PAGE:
When I am right with our Father, I can be right with his children. Then I have the strength to resist sexual and spoken temptations. Then I have received the grace I can give to those who need it most. When I am connected to the source of the Spirit in my life, I can give what he gives to me. But only then.
We have studied some of the richest, most challenging truths in all of God’s word. But they summarize simply: refuse sexual and spoken temptations. Forgive whatever grievances you may have against one another, as the Lord forgave you. How? By starting the day with thanksgiving, in the word and worship of God, seeking to glorify him with all you do.
The result will be days filled with victory, joy, peace, and significance. The result will be the “abundant life” Jesus wants to give every one of us.
A simple essay crossed my path recently. It pictures this text well, I think.
“When I meditated on the word ‘guidance,’ I kept seeing “dance” at the end of the word. I remember reading that doing God’s will is a lot like dancing. When two people try to lead, nothing feels right. The movement doesn’t flow with the music, and everything is uncomfortable and jerky.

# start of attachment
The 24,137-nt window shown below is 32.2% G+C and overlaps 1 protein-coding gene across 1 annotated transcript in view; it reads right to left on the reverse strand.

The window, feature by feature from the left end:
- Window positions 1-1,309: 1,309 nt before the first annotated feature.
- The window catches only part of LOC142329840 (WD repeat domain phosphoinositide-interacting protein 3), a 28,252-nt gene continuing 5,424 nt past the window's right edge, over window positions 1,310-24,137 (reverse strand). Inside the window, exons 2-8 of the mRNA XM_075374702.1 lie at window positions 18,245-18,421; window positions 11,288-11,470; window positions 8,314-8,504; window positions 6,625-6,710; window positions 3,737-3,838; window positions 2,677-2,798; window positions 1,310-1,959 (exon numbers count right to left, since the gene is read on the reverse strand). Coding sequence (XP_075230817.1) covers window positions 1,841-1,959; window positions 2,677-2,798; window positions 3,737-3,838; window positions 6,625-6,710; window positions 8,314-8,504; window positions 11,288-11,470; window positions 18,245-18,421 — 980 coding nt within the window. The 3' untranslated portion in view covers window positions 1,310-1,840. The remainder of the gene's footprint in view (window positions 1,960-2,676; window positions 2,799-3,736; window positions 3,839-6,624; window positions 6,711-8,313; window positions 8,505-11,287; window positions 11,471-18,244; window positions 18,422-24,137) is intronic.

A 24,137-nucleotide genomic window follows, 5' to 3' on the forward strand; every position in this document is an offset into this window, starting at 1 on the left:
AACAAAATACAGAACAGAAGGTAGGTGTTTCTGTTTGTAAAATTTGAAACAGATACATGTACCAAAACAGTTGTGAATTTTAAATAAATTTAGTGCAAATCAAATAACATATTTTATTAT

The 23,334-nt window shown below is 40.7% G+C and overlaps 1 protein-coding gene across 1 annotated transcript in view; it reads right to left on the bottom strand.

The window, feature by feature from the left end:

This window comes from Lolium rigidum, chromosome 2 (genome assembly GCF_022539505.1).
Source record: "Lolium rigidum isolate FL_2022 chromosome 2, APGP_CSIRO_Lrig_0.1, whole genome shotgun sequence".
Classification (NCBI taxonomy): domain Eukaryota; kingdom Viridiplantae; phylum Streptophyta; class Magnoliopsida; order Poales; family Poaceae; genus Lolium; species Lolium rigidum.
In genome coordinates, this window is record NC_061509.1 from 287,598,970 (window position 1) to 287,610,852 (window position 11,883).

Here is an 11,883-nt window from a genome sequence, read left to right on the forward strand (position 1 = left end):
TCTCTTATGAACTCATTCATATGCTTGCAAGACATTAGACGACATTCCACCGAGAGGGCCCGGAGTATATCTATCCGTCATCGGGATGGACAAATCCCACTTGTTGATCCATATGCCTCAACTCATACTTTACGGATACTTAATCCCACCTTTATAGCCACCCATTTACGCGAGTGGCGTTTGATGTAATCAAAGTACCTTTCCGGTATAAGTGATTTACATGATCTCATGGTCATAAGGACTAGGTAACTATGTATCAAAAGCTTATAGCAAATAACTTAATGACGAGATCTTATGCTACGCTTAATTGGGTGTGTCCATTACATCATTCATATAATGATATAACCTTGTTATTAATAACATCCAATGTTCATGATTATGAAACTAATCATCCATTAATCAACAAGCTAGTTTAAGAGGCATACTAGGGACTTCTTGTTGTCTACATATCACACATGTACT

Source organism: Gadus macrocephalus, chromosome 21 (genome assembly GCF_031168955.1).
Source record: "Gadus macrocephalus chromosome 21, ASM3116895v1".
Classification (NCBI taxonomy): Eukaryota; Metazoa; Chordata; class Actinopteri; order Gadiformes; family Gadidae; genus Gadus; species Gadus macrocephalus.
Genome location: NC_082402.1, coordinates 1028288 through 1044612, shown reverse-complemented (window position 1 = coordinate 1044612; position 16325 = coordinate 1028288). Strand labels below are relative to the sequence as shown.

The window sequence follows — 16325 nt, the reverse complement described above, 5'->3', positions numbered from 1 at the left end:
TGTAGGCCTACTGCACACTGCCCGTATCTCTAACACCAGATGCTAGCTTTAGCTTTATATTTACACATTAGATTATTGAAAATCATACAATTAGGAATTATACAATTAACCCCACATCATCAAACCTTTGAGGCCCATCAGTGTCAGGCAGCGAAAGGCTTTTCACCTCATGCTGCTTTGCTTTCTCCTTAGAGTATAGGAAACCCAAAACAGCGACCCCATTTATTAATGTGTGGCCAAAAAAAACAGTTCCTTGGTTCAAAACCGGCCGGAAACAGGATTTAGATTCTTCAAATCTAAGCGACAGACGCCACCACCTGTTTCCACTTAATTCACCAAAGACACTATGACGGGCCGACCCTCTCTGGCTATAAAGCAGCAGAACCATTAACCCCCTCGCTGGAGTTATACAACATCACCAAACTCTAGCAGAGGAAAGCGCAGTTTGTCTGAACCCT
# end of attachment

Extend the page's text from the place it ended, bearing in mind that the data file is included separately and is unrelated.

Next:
“When one person realizes that, and lets the other person lead, both bodies begin to flow with the music. One gives gentle cues, perhaps with a nudge to the back or by pressing lightly in one direction or another. It’s as if two become one body, moving beautifully. The dance takes surrender, willingness, and attentiveness from one person and gentle guidance and skill from the other.
“My eyes drew back to the word ‘guidance.’ When I saw the ‘G’ I thought of God, followed by ‘u’ and ‘i.’ ‘God, ‘u’ and ‘i’ dance. God, you and I dance.”
Dance together with God, trusting God to lead and to guide you through each season of your life.
Who’s leading your dance today?